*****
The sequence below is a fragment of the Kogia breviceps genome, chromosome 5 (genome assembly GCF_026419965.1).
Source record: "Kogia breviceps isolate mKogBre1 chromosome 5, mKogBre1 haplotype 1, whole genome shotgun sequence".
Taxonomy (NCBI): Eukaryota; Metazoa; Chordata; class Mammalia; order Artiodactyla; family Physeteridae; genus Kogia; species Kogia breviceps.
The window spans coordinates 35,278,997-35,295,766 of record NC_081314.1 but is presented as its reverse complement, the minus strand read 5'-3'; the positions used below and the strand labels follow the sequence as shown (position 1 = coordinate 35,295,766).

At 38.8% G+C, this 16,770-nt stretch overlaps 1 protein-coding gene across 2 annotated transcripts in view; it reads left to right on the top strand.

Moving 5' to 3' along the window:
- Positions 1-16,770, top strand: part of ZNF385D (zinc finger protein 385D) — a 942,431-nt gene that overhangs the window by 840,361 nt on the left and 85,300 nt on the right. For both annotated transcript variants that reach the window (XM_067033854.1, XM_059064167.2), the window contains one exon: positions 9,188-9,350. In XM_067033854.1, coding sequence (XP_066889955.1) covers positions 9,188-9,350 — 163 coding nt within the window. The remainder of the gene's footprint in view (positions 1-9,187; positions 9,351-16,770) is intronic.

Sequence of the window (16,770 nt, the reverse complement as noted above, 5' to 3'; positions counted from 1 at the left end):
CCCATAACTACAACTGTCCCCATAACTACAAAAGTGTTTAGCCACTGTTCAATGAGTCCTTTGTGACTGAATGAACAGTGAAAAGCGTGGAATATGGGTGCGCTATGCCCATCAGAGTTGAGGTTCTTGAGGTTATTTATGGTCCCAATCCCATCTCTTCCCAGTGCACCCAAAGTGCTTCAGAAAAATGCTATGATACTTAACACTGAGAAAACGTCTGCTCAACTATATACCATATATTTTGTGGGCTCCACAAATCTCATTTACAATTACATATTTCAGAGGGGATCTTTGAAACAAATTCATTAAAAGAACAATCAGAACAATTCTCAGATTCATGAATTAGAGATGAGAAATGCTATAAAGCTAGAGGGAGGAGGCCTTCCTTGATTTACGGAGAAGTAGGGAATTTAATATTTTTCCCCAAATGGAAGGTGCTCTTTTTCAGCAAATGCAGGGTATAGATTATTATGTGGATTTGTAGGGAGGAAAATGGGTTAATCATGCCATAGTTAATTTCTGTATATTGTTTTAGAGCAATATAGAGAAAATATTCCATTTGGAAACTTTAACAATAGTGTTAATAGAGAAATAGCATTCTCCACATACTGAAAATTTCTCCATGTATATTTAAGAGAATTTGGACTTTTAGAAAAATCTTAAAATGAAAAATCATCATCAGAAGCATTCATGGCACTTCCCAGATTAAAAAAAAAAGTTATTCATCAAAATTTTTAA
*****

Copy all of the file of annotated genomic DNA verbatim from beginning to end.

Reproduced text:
The sequence below is a fragment of the Kogia breviceps genome, chromosome 5 (genome assembly GCF_026419965.1).
Source record: "Kogia breviceps isolate mKogBre1 chromosome 5, mKogBre1 haplotype 1, whole genome shotgun sequence".
Taxonomy (NCBI): Eukaryota; Metazoa; Chordata; class Mammalia; order Artiodactyla; family Physeteridae; genus Kogia; species Kogia breviceps.
The window spans coordinates 35,278,997-35,295,766 of record NC_081314.1 but is presented as its reverse complement, the minus strand read 5'-3'; the positions used below and the strand labels follow the sequence as shown (position 1 = coordinate 35,295,766).

At 38.8% G+C, this 16,770-nt stretch overlaps 1 protein-coding gene across 2 annotated transcripts in view; it reads left to right on the top strand.

Moving 5' to 3' along the window:
- Positions 1-16,770, top strand: part of ZNF385D (zinc finger protein 385D) — a 942,431-nt gene that overhangs the window by 840,361 nt on the left and 85,300 nt on the right. For both annotated transcript variants that reach the window (XM_067033854.1, XM_059064167.2), the window contains one exon: positions 9,188-9,350. In XM_067033854.1, coding sequence (XP_066889955.1) covers positions 9,188-9,350 — 163 coding nt within the window. The remainder of the gene's footprint in view (positions 1-9,187; positions 9,351-16,770) is intronic.

Sequence of the window (16,770 nt, the reverse complement as noted above, 5' to 3'; positions counted from 1 at the left end):
CCCATAACTACAACTGTCCCCATAACTACAAAAGTGTTTAGCCACTGTTCAATGAGTCCTTTGTGACTGAATGAACAGTGAAAAGCGTGGAATATGGGTGCGCTATGCCCATCAGAGTTGAGGTTCTTGAGGTTATTTATGGTCCCAATCCCATCTCTTCCCAGTGCACCCAAAGTGCTTCAGAAAAATGCTATGATACTTAACACTGAGAAAACGTCTGCTCAACTATATACCATATATTTTGTGGGCTCCACAAATCTCATTTACAATTACATATTTCAGAGGGGATCTTTGAAACAAATTCATTAAAAGAACAATCAGAACAATTCTCAGATTCATGAATTAGAGATGAGAAATGCTATAAAGCTAGAGGGAGGAGGCCTTCCTTGATTTACGGAGAAGTAGGGAATTTAATATTTTTCCCCAAATGGAAGGTGCTCTTTTTCAGCAAATGCAGGGTATAGATTATTATGTGGATTTGTAGGGAGGAAAATGGGTTAATCATGCCATAGTTAATTTCTGTATATTGTTTTAGAGCAATATAGAGAAAATATTCCATTTGGAAACTTTAACAATAGTGTTAATAGAGAAATAGCATTCTCCACATACTGAAAATTTCTCCATGTATATTTAAGAGAATTTGGACTTTTAGAAAAATCTTAAAATGAAAAATCATCATCAGAAGCATTCATGGCACTTCCCAGATTAAAAAAAAAAGTTATTCATCAAAATTTTTAA